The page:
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Green America's Sweatshop News pulls news from the international press to keep you up to date on companies and industries implicated in sweatshop and child labor, union-busting, and human rights abuse here and around the world.
A Step Forward on Fair Wages in the Marianas
February 2007: As part of their "first 100 hours" of legislation, the new Democratic House of Representatives took action on a longstanding sweatshop loophole affecting thousands of workers in the US territory of the Marianas Islands. For years, labor activists and lawmakers have been trying to bring the Marianas under US labor laws, since garments sewn there have been labeled as "made in the USA." As part of the recent minimum-wage bill, the House took a step toward bringing fairer wages to Marianas workers. Read more »
New Balance and Wal-Mart
January 2006: A report released China Labor Watch and the National Labor Committee revealed that workers at the Donguan Hongyuan shoe factory, making products for New Balance and Wal-Mart, are subject to a range of labor abuses. Workers are paid 41 cents per hour, they work mandatory 14 to 15.8 hour shifts seven days per week including night shifts and they have no regularly scheduled days off. They are forced to work 36 hours of overtime without receiving the legally required overtime pay. Housing conditions are poor. Food is contaminated. Women wokers have no private showers and must bathe in front of men. To read the full report visit China Labor Watch's web site.
Learn more about Wal-Mart on Green America's Responsible Shopper web site »
Acer and Fijitsu Siemens
December 2005: According to the Centre for Research on Multinational Corporations (SOMO), poor working conditions exist in factories making products for Acer and Fujitsu Siemens Computers. Employees for these subcontractors work long days for insufficient wages and in unhealthy environments. SOMO researchers found dangerous health situations in the factories. Workers handled toxic chemicals in poorly ventilated spaces and without protection. Employees complained of nausea and skin allergies. Workers were threatened with dismissal for attempting to organize in the Philippine factory. SOMO did research in nine factories in China and the Philippines that supply Acer and Fujitsu Siemens Computers. SOMO researcher Esther de Haan explains, “Employees in China and the Philippines work 70 to 84 hours per week and, even in the best cases, rarely have a day off. Salaries are not sufficient to cover even the basic cost of living, and there is inadequate compensation for overtime work. Acer and Fujitsu Siemens Computers allow their products to be manufactured in these factories, but they do not take responsibility for the poor working conditions nor do they take appropriate measures to improve the situation.” SOMO states that in reaction to their research, Acer and Fujitsu Siemens Computers indicated that they do not feel responsible for working conditions outside their own factories. Learn more from Somo.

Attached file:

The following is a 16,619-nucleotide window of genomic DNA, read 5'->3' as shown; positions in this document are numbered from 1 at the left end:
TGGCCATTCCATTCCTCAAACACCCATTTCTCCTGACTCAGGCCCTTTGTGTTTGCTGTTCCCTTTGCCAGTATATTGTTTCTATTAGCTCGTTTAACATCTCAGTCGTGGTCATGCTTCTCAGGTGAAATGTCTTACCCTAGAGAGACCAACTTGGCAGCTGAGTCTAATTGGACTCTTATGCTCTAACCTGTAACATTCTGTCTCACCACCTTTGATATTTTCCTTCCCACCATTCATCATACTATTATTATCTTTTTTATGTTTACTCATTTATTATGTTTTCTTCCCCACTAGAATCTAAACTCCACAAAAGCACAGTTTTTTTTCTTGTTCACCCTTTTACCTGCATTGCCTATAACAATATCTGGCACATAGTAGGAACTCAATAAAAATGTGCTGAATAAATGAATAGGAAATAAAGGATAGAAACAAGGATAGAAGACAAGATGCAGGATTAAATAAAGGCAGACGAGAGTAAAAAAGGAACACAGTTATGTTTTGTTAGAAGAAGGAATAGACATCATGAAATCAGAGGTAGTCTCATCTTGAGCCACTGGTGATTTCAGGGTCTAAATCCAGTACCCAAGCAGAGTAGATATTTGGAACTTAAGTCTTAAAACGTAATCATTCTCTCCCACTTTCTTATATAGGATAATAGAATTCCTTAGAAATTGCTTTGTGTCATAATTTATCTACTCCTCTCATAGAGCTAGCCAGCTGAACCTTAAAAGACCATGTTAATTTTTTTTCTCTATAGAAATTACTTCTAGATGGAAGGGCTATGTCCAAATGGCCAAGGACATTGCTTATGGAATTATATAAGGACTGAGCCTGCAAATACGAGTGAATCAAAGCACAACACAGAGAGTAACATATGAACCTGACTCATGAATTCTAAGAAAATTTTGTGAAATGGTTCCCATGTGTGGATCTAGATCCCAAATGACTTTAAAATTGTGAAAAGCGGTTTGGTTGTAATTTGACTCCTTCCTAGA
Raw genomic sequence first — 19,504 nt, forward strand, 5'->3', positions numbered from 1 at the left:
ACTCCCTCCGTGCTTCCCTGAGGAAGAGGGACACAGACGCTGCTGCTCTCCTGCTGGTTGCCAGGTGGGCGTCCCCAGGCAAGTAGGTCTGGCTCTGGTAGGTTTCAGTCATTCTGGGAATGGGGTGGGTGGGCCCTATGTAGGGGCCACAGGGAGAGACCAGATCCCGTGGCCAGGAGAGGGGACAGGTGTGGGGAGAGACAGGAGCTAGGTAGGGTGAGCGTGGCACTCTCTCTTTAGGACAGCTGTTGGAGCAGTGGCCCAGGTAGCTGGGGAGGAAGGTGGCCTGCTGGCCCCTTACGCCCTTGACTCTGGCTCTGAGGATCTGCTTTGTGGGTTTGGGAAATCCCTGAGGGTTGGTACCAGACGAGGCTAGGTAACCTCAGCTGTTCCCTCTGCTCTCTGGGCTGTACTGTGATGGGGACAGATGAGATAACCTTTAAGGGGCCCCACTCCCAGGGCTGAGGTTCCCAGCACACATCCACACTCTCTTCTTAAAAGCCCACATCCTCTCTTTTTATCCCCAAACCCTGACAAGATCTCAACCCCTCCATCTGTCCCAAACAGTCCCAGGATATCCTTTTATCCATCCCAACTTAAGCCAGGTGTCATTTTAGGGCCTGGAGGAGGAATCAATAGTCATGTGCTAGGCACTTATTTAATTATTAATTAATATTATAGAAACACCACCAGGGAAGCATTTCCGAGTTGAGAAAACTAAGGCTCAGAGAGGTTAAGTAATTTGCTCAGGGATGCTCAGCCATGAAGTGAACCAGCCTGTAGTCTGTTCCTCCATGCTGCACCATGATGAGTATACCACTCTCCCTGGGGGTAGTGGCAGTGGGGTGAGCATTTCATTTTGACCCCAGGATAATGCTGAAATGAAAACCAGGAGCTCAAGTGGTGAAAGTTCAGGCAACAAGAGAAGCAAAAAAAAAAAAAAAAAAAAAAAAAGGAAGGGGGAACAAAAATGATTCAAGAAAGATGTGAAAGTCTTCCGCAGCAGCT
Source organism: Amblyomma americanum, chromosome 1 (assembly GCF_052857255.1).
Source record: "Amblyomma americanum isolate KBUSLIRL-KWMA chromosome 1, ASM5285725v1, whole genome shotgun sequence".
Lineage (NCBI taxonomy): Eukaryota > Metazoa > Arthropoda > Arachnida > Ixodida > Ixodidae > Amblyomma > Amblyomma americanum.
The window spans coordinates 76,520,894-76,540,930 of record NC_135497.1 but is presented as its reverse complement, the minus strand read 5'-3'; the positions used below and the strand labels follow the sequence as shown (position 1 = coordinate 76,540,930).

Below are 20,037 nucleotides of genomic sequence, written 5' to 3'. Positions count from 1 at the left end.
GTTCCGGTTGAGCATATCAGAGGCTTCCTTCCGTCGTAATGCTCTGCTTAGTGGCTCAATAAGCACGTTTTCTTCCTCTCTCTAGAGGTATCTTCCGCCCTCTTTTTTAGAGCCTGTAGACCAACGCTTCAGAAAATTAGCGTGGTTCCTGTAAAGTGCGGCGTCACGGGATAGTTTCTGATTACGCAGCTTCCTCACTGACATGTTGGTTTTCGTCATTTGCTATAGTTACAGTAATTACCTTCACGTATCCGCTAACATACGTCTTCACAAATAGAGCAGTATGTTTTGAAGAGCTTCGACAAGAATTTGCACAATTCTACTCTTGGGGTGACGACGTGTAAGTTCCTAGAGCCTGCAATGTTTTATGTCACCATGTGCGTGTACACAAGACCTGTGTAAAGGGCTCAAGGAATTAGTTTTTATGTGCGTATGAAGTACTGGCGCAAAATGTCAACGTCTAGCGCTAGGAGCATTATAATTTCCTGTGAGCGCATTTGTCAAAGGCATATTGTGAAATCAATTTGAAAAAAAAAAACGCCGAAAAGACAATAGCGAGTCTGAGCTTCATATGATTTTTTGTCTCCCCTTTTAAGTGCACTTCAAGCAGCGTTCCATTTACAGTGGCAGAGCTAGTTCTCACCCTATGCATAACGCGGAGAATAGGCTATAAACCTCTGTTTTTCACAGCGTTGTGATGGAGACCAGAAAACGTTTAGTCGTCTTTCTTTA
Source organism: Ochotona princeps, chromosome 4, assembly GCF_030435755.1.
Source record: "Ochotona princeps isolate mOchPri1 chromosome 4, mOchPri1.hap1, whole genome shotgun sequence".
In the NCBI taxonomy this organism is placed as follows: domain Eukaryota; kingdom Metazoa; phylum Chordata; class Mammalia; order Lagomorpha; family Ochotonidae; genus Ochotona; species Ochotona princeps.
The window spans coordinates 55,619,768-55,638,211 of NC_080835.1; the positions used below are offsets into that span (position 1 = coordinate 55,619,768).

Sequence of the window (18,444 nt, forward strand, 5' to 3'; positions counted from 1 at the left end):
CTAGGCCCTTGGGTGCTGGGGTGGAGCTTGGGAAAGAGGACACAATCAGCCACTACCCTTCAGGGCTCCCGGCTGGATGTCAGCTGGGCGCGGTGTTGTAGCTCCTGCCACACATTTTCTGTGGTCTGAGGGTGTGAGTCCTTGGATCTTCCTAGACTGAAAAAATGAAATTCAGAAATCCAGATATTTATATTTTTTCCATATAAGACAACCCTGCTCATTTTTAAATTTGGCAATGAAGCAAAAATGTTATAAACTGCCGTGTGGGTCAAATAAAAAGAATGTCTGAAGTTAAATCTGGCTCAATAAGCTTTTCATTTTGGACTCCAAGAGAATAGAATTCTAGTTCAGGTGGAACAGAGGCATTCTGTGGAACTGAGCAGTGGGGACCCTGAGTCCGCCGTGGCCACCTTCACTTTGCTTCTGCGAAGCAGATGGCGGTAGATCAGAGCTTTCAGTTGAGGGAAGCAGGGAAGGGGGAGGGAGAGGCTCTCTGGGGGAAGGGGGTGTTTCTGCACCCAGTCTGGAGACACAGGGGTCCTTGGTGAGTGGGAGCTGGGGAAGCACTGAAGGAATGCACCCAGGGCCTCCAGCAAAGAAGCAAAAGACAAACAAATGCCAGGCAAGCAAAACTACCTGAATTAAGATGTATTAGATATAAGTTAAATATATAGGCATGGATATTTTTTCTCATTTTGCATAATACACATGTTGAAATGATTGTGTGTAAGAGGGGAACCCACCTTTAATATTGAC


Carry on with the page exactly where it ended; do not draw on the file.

Learn more about Acer on Green America's Responsible Shopper web site »
December 2005: Firestone owns a rubber plantation in Liberia where workers compalin that through enforced poverty and coercion, they are kept as slaves. They are forced to tap 700 trees per day and because of their heavy work loads they must use their wives and children to help them. The International Labor Rights Fund has filed suit on behalf of workers under the Alien Tort Claims Act. ILRF is calling this their strongest case ever because the instances of abuse are pervasive and Firestone owns the plantation. Learn more. Visit the International Labor Rights Fund Web site.
Adidas and Nike
November 2005:The Fair Labor Association (FLA) revealed in an audit released in November 2005 that factories making products for Adidas-Salomon AG were still forcing employees excessive overtime, violation safety guidelines, and interfering with workers rights to organize. The report noted that the most common violations in factories were fire and health and safety issues. Learn more. Read the FLA's report.
November 2005. The International Labor Rights Fund has filed a federal lawsuit charging Coca-Cola and its bottler in Turkey with torture of union activists and their families. The lawsuit was filed under the Alien Tort Statute, the Torture Victim Protection Act, the Racketeer Influenced and Corrupt Organizations Act (RICO), and New York state tort law.
Managers at the Coca-Cola Icecek bottling facility in Dudullu, Turkey, allegedly called on a special brand of the Turkish police force, the Cevik Kuvvet, to beat former employees that had joined a union. About 100 employees had been fired after joining a union and employees were protesting the company action. The International Labor Rights Fund alleges that employees were beaten with clubs, tear gassed, and then taken to prison in an effort to intimidate workers and force employees to abandon union efforts. The suit seeks damages physical injuries sustained by the victims and for the children and spouses that were present at the time of the beatings. Learn more. Visit the International Labor Rights Fund Web site.
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